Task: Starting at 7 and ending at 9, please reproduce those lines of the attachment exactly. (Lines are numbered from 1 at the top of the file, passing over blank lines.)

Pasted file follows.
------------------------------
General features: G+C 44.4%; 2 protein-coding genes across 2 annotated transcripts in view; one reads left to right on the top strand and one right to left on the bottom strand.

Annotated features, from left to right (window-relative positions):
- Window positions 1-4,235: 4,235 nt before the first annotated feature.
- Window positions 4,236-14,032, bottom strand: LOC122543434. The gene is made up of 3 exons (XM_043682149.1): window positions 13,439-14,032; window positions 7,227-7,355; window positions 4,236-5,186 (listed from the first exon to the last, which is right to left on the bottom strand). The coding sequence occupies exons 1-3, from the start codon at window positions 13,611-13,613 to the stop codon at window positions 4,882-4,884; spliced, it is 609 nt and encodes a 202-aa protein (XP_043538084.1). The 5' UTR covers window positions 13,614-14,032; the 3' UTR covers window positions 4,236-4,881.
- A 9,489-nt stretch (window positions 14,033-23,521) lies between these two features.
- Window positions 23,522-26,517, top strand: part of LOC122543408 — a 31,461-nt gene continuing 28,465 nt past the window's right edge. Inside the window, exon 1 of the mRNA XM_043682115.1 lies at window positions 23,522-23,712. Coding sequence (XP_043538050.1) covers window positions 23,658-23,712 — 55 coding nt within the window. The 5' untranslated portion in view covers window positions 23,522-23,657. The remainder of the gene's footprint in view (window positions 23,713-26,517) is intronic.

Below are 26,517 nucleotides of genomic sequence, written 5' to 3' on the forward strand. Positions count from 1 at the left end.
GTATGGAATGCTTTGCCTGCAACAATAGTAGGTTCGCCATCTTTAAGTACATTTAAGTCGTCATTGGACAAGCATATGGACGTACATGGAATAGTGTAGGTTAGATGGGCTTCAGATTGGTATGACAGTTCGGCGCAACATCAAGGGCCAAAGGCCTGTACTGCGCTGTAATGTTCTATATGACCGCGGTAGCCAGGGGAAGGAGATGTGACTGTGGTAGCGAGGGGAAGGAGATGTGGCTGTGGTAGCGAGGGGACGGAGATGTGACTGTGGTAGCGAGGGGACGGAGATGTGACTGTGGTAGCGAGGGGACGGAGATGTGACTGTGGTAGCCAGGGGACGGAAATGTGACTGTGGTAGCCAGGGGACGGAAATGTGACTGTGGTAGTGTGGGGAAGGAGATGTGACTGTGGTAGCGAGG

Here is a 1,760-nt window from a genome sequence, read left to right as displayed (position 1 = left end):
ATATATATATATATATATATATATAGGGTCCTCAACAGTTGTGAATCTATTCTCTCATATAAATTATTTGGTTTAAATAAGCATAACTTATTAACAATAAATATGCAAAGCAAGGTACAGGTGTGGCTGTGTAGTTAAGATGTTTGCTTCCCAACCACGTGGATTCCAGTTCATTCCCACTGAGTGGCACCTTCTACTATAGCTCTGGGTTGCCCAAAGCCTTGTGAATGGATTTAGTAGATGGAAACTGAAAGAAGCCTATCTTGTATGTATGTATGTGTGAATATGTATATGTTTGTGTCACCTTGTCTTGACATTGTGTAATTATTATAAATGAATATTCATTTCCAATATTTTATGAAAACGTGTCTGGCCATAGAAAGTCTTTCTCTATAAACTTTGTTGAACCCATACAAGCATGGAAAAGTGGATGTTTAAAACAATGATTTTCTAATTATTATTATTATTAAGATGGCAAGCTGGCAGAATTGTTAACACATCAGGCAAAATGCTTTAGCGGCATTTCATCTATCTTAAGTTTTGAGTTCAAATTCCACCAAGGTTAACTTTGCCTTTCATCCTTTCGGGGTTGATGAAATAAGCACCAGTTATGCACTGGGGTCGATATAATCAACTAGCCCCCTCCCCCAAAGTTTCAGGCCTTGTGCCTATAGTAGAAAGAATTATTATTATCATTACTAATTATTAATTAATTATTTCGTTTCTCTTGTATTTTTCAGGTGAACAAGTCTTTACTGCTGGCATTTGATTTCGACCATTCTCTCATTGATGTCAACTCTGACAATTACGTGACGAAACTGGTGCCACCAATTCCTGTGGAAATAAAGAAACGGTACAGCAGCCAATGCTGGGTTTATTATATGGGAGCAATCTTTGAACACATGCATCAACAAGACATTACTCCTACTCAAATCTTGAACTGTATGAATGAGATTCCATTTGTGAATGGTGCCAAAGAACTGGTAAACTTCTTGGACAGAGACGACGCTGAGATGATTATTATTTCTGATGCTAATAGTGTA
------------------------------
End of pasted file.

Below are 26,517 nucleotides of genomic sequence, written 5' to 3' on the forward strand. Positions count from 1 at the left end.
GTATGGAATGCTTTGCCTGCAACAATAGTAGGTTCGCCATCTTTAAGTACATTTAAGTCGTCATTGGACAAGCATATGGACGTACATGGAATAGTGTAGGTTAGATGGGCTTCAGATTGGTATGACAGTTCGGCGCAACATCAAGGGCCAAAGGCCTGTACTGCGCTGTAATGTTCTATATGACCGCGGTAGCCAGGGGAAGGAGATGTGACTGTGGTAGCGAGGGGAAGGAGATGTGGCTGTGGTAGCGAGGGGACGGAGATGTGACTGTGGTAGCGAGGGGACGGAGATGTGACTGTGGTAGCGAGGGGACGGAGATGTGACTGTGGTAGCCAGGGGACGGAAATGTGACTGTGGTAGCCAGGGGACGGAAATGTGACTGTGGTAGTGTGGGGAAGGAGATGTGACTGTGGTAGCGAGG

Here is a 1,760-nt window from a genome sequence, read left to right as displayed (position 1 = left end):